So the physical went as expected.  I was in remission from my cancer.  My body, other than being a little overweight yet from treatments, was in good shape.  A couple more weeks went by.  I continued my studies, doing well on all the exams I was taking.  I completed my application, and participated in an interview.  A couple of weeks later, I received a phone call from the manager.

“Hi Paul.  It’s Jim.  Listen, I was on the phone with the district office, discussing your application, and the home office feels that it we need you to be in remission from your cancer a bit longer.”  I asked, “how long is ‘much longer’?”  To which he responded, “well, it’s tough to say, you just finished your treatments recently.  But you can always try again.”I hung up the phone in shock.  I beat cancer, and I was being discriminated against for it.  Was it going to be like this for the rest of my life?  No one giving me a chance?

I took the manager, the district office, and the insurance company before the labor relations board for discrimination.  I was not even suing for money.  I wanted their practice of discrimination to be punished however.   With the help of my therapist, and a lawyer, this insurance company was in for a rude awakening.

In 1990, the American With Disabilities Act was signed.  It was a law created to prevent discrimination in all settings.  For the purpose of this post, I am referring to employment, specifically hiring practices.  The insurance company representatives were going to be some of the first introduced to the new law.  It was now illegal to have an applicant subjected to a physical without the intent being to hire.  In other words, the physical could only be demanded once the other requirements are met, and employment would then pend on passing the health physical.  It was at least a moral victory.

The lawyer for the insurance company then accused me of withdrawing my application so my complaint had no merit.  Of course I did not withdraw.  I know what I heard.  And it was awful.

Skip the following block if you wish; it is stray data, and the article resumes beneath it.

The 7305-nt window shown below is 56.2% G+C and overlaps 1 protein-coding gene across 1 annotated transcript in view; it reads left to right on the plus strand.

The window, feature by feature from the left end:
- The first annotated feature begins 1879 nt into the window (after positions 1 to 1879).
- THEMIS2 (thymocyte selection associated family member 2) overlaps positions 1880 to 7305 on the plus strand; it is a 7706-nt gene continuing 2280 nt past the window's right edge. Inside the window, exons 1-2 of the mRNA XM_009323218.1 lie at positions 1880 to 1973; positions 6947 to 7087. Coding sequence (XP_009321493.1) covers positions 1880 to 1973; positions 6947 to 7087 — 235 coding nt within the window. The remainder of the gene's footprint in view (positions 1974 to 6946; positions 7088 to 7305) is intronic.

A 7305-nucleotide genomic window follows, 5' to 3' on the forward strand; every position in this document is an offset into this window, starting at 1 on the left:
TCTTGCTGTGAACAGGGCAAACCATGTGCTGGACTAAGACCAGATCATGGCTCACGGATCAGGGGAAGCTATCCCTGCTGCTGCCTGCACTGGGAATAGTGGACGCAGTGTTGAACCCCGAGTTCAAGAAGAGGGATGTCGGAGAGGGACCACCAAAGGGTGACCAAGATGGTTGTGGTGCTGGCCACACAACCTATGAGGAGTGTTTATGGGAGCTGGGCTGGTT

The ADA is not perfect.  While on paper, it says it will protect people with disabilities from discrimination, but the reality is, if someone wanted to discriminate against you, there would always be a loophole.  Like saying someone changed their mind verbally about future employment.

Over the next many years, I would find myself fighting management repeatedly over challenging my ADA rights.  I would also watch others, not assert theirs.  Sure, they would complain about their treatment, and at times, allow their conditions to get worse, but they always kept their mouths shut.  Worried about retaliation from management.  At what cost?

Then in 2008, the Genetic Information Nondiscrimination Act was signed.  This was a bill that was intended to prevent discrimination based on genetic predispositions.  With technology developing, it should be a good thing that science has been able to find out who might have higher chances of developing a serious illness or physical condition.  But in the hands of an employer or insurance company, genetic testing would become a backdoor loophole to discriminate against employees or clients.  This law at least on paper, is meant to prevent that.

But now comes the Preserving Employee Wellness Programs Act, HR1313.  While it is unclear whether this bill being created is something that will allow employers to demand of its employees and applicants, or whether it will be voluntary, is nothing but a bad thing.  Back in 1990, I volunteered to a doctor, who I was sent to for a physical by the company – not my own personal physician – and volunteered that I just completed treatment for cancer.  Even if this is a voluntary effort, volunteering information to an employer that they have no legal right to know, is setting yourself up to discrimination.  Of course, they cannot tell you that you are not hired because your genes say you are more likely to have a heart attack or develop cancer.  But knowing your genetics in advance of employment or during your employment, gives the employer and opportunity to develop the loophole necessary to deny you, or terminate you.

It is shameful that this effort is under the guise of “enhancing” wellness programs at work, which are a good thing.  But knowing someone’s genetics, is clearly being used to discriminate in either hiring (which the employers will never admit), and also to discriminate employees’ insurance benefits.  Good genetics will get lower insurance rates.  Bad genetics will get higher rates.  DISCRIMINATION!!!  Anyone who has had to fight a serious disease such as cancer, should never have to fight so hard for something they need such as insurance.  Instead, efforts are underway to make it not only more difficult, but financially out of reach.

You want a real good “wellness” program?  Scheduled breaks.  Better pay.  Health insurance that encourages preventative visits.  Less stress in the workplace.  But knowing the genetics of an employee?  That is just a tool for discrimination that an employer should have no right to.

Once you open this door, like toothpaste, once it is out of the tube, you cannot put it back in.

Cancer – Facing Fears Of Relapse


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The line from Indian Jones that everyone remembers, “Snakes, I hate snakes!”  Always followed up in other IJ movies, “why does it always have to be snakes?”